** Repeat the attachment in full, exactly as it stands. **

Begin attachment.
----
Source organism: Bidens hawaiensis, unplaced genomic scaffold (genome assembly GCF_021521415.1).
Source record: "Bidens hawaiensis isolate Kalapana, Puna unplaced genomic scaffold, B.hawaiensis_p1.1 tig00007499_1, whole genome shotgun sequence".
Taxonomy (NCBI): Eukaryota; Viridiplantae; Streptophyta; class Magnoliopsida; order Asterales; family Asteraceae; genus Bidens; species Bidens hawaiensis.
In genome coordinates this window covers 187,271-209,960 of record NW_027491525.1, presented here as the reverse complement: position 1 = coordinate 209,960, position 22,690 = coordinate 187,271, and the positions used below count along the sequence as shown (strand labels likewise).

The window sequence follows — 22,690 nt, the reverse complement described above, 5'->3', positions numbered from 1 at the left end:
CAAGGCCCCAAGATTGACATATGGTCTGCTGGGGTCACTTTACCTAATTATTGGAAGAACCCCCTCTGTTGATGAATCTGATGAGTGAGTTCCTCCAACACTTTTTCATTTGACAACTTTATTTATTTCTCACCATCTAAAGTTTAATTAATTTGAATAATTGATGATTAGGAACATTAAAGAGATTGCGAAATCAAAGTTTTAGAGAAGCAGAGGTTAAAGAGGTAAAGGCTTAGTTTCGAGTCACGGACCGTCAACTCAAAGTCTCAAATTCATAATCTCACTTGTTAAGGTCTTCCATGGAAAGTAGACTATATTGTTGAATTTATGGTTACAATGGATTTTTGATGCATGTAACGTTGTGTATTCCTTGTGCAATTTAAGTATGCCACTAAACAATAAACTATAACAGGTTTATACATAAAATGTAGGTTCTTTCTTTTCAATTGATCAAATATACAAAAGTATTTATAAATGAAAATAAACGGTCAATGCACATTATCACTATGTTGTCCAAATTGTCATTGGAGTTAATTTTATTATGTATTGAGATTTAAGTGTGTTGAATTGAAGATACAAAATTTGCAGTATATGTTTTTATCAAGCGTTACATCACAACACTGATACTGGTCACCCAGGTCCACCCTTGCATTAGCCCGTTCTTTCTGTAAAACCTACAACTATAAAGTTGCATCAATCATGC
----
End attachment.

Source organism: Bidens hawaiensis, unplaced genomic scaffold (genome assembly GCF_021521415.1).
Source record: "Bidens hawaiensis isolate Kalapana, Puna unplaced genomic scaffold, B.hawaiensis_p1.1 tig00007499_1, whole genome shotgun sequence".
Taxonomy (NCBI): Eukaryota; Viridiplantae; Streptophyta; class Magnoliopsida; order Asterales; family Asteraceae; genus Bidens; species Bidens hawaiensis.
In genome coordinates this window covers 187,271-209,960 of record NW_027491525.1, presented here as the reverse complement: position 1 = coordinate 209,960, position 22,690 = coordinate 187,271, and the positions used below count along the sequence as shown (strand labels likewise).

The window sequence follows — 22,690 nt, the reverse complement described above, 5'->3', positions numbered from 1 at the left end:
CAAGGCCCCAAGATTGACATATGGTCTGCTGGGGTCACTTTACCTAATTATTGGAAGAACCCCCTCTGTTGATGAATCTGATGAGTGAGTTCCTCCAACACTTTTTCATTTGACAACTTTATTTATTTCTCACCATCTAAAGTTTAATTAATTTGAATAATTGATGATTAGGAACATTAAAGAGATTGCGAAATCAAAGTTTTAGAGAAGCAGAGGTTAAAGAGGTAAAGGCTTAGTTTCGAGTCACGGACCGTCAACTCAAAGTCTCAAATTCATAATCTCACTTGTTAAGGTCTTCCATGGAAAGTAGACTATATTGTTGAATTTATGGTTACAATGGATTTTTGATGCATGTAACGTTGTGTATTCCTTGTGCAATTTAAGTATGCCACTAAACAATAAACTATAACAGGTTTATACATAAAATGTAGGTTCTTTCTTTTCAATTGATCAAATATACAAAAGTATTTATAAATGAAAATAAACGGTCAATGCACATTATCACTATGTTGTCCAAATTGTCATTGGAGTTAATTTTATTATGTATTGAGATTTAAGTGTGTTGAATTGAAGATACAAAATTTGCAGTATATGTTTTTATCAAGCGTTACATCACAACACTGATACTGGTCACCCAGGTCCACCCTTGCATTAGCCCGTTCTTTCTGTAAAACCTACAACTATAAAGTTGCATCAATCATGC